You research your Indian genealogy using the same technique you would for any other ancestry. Start with yourself and work your way back, no short cuts! Don’t start with Sacagawea, because somebody in your family says you’re related to her, and try to work your way forward. YOU need to step your way backward in time, documenting along the way, because you’ll never know how well the research was done before you.
Enter a grandparent's name to get started.
People research genealogy for several reasons, I do it because I want to know who came before me – your reason may be different. Please try Beginning Genealogy, where there are very basic steps to get you started, including forms. Keep in mind, along the way you may find information you don’t like, none of our families were or are perfect. These stories of my ancestors makes my search more intriguing.
There are some additional facts you need to know in researching your Indian Genealogy:
- Name of the Person
Today we don’t think about our name, our parents gave it to us. Many of our Indian ancestors had only one name. Their surname name was given to them, by agents of the US Government or chosen from a list. Unlike the immigrants to Ellis Island, they were given little choice in their names. If you look at the 1817 Reservation Roll, you will see that many people on that list did not have two names. It would be difficult to prove relationship to anyone on this roll unless your family provided well documented information. Most of the tribes only had an oral history. I am not saying you can’t find them or don’t try, but we are talking about 188 years of research.
- Name of the Person’s Federally-Recognized Tribe
There are 500 plus Indian Tribes today, years ago there were more. If you know approximately where the ancestor lived, you can consult The Indian Tribes of North America by John R. Swanton. It provides information about the tribes, sub-tribes, bands, etc. which lived in each state. Handbook of American Indians by Frederick W. Hodge describes over 800 tribes of the United States, many no longer in existence.
- Approximately When the Person Lived
Determining when your ancestor lived has always been difficult to answer. As a general rule subtract 20 years to your birth date to determine that of your parents. Using the year 1941 as your birth year, your parents would be around 1921, grandparents 1901, and gggrandparents 1881. Future generations will find this more difficult with the number of people who are waiting until later in life to start a family. Likewise many of our ancestors were married at a much younger age. Using the above dates, I would read the 1930, 1920, 1900 and 1880 census looking for ancestors. The 1900 Indian Territory Census is available for searching, the first year Indians were clearly listed. For one reason or another many Indian ancestors hid from the census takers. Census Rules are some instructions given to census takers, please read the interesting instructions.
- What State or Territory the Person Lived In
Indian tribes moved freely across the United States, Canada and Mexico. Many had winter and summer residences. More were removed by the US Government to lands far away from their homes. Indian Tribes of North America is an outstanding source of information for determining where many tribes lived.Books on Indian Movement:
- Southern Contacts of the Indians North of the Gulf of Mexico provides information on tribes of Mexico.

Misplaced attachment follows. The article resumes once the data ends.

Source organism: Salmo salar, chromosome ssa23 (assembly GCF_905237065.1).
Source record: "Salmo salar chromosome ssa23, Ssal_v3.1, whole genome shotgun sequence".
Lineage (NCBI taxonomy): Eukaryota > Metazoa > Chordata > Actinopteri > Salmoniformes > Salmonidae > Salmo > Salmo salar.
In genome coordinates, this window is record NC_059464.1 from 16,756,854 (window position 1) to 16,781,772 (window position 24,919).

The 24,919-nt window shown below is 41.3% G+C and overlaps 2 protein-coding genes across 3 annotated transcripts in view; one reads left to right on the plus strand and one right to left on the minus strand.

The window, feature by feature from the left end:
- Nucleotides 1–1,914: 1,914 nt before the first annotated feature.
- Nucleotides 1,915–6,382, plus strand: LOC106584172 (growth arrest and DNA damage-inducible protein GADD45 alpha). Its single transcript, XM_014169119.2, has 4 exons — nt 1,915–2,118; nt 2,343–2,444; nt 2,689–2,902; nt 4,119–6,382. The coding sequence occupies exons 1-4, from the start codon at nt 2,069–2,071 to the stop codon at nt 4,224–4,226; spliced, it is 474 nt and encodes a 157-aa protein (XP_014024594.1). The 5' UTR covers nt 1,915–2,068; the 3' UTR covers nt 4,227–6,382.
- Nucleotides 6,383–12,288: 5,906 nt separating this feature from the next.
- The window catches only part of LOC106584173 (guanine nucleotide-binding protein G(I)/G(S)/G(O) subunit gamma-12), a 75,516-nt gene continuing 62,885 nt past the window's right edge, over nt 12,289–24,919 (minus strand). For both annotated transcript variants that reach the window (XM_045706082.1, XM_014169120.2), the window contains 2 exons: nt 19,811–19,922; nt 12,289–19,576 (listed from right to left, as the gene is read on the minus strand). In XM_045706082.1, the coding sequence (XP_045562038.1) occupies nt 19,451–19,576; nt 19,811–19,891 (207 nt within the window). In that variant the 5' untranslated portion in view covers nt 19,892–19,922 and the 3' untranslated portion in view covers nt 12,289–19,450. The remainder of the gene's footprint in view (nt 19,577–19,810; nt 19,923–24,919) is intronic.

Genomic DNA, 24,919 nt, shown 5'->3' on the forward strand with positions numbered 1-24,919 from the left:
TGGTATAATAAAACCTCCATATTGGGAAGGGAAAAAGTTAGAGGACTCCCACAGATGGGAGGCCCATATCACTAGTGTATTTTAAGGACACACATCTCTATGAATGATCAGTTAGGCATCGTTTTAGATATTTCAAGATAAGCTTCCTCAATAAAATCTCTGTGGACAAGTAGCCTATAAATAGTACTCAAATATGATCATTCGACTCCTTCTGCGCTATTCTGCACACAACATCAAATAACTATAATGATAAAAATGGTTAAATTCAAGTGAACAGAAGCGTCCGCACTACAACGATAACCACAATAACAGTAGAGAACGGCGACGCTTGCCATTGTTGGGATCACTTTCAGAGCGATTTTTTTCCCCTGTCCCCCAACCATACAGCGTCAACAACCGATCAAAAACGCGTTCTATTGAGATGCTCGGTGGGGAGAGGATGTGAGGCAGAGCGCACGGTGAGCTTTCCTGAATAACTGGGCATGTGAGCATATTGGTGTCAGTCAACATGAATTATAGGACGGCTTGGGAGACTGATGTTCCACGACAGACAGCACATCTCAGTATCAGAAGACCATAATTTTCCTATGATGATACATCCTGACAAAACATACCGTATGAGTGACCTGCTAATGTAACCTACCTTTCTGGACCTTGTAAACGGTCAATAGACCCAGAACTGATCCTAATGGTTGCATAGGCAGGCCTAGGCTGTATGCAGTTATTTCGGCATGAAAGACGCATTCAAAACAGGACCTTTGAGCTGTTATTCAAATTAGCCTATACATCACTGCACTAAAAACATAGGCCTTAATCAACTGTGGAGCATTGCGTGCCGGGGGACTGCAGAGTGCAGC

- Villages of the Algonquian, Siouan and Caddoan Tribes West of the Mississippi, life on the prairies or mountains with the best built house had to be hard for our ancestors, but consider the Indians of the1800’s.
- Tribal Migrations East of the Mississippi, the tribal movements east of the Mississippi in prehistoric times.
- History of Indian Missions in the United States, the areas of California, Southern States, Middle Atlantic States, New England States, Interior States, The Columbia Region, New Mexico, Arizona, California and Alaska.
- Kansas and Kansans (History of many of the tribes of Kansas)
- Notes on the Creek Porter was at one time head chief of the Creek Nation and Perryman probably accompanied him as his “interpreter”, though both appear to have been able to speak and write English, and most of these notes were originally written down by them.
- Indian Reservations, 1908 A listing by state of Indian Reservations of the US.
- Southeastern United States Indian Research by Jackie Matte, researching your Indian Ancestors in the Southeastern US.
- How to Search, These pages are meant as a guide for researching you Cherokee, Choctaw, Chickasaw, Creek and Seminole ancestors, also known as the Five Civilized Tribes.
Finally, use the Rolls and Census Records, when you have finally put all your other family information together, it will then be time to look at the rolls. Reading the history of each roll will help you better understand how to use the rolls.
Rolls and census presently available on Native American Genealogy:
- Reservation Roll ~ 1817
- Armstrong Roll ~ 1830
- Trail of Tears Roll ~ 1835
- Ha Cubbees Band Muster Roll ~ 1847
- Muster Roll of Big Black River Band ~ 1847
- Old Settler Roll ~ 1851
- Cooper Roll ~ 1855
- Act of Congress Roll ~ 1854
- Enrollment of the Five Civilized Tribes 1896 Applications
- Dawes Final Roll ~ Data Base
- Index to Final Roll ~ 1889~1914
- Flathead Indian Allotments in Montana, 1889
- McKennon Roll ~ 1889
- Wallace Roll ~ 1890
- Kern Clifton Roll ~ 1897
- Guion Miller Roll ~ 1909
- Baker Roll ~ 1924
- Ute Roll ~ 1954
- Census Records
- Free US Indian Census Rolls 1885-1940
- 1832 Creek Census
- 1835 Cherokee East of the Mississippi Census Index
- Census of the First Christian and Orchard Parties of Oneida Indians ~ 1838
- Osage Census – 1842
- Shawnee 1871 Census
- 1880 Cherokee Census
- 1889 Mdewakanton Sioux Census
- 1910 Sioux Census ~ New Jersey
- Field Survey and Individual Indian Report of the Heart Butte District ~ 1921